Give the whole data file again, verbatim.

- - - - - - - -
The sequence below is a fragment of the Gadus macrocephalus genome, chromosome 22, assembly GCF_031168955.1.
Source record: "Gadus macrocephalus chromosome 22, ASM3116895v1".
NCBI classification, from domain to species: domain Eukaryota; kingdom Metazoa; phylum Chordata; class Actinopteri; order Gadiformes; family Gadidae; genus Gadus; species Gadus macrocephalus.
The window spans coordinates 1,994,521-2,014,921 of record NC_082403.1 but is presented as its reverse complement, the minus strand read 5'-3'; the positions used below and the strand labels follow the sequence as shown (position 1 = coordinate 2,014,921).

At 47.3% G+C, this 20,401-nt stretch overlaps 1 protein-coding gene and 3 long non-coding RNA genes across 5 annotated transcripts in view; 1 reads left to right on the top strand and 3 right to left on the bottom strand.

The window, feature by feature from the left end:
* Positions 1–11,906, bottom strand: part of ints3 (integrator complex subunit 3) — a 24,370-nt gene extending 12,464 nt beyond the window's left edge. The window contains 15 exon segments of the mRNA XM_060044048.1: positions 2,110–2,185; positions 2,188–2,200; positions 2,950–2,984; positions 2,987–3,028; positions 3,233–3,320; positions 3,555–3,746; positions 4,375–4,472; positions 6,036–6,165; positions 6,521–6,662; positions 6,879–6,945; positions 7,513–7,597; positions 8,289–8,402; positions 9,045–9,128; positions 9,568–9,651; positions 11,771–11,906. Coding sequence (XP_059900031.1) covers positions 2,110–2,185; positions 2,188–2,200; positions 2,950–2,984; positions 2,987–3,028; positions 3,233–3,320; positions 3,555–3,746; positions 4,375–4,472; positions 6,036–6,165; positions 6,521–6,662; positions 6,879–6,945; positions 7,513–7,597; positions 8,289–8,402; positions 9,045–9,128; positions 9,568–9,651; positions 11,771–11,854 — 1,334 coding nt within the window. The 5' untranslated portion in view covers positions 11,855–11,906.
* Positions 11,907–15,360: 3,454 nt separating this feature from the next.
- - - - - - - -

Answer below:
The sequence below is a fragment of the Gadus macrocephalus genome, chromosome 22, assembly GCF_031168955.1.
Source record: "Gadus macrocephalus chromosome 22, ASM3116895v1".
NCBI classification, from domain to species: domain Eukaryota; kingdom Metazoa; phylum Chordata; class Actinopteri; order Gadiformes; family Gadidae; genus Gadus; species Gadus macrocephalus.
The window spans coordinates 1,994,521-2,014,921 of record NC_082403.1 but is presented as its reverse complement, the minus strand read 5'-3'; the positions used below and the strand labels follow the sequence as shown (position 1 = coordinate 2,014,921).

At 47.3% G+C, this 20,401-nt stretch overlaps 1 protein-coding gene and 3 long non-coding RNA genes across 5 annotated transcripts in view; 1 reads left to right on the top strand and 3 right to left on the bottom strand.

The window, feature by feature from the left end:
* Positions 1–11,906, bottom strand: part of ints3 (integrator complex subunit 3) — a 24,370-nt gene extending 12,464 nt beyond the window's left edge. The window contains 15 exon segments of the mRNA XM_060044048.1: positions 2,110–2,185; positions 2,188–2,200; positions 2,950–2,984; positions 2,987–3,028; positions 3,233–3,320; positions 3,555–3,746; positions 4,375–4,472; positions 6,036–6,165; positions 6,521–6,662; positions 6,879–6,945; positions 7,513–7,597; positions 8,289–8,402; positions 9,045–9,128; positions 9,568–9,651; positions 11,771–11,906. Coding sequence (XP_059900031.1) covers positions 2,110–2,185; positions 2,188–2,200; positions 2,950–2,984; positions 2,987–3,028; positions 3,233–3,320; positions 3,555–3,746; positions 4,375–4,472; positions 6,036–6,165; positions 6,521–6,662; positions 6,879–6,945; positions 7,513–7,597; positions 8,289–8,402; positions 9,045–9,128; positions 9,568–9,651; positions 11,771–11,854 — 1,334 coding nt within the window. The 5' untranslated portion in view covers positions 11,855–11,906.
* Positions 11,907–15,360: 3,454 nt separating this feature from the next.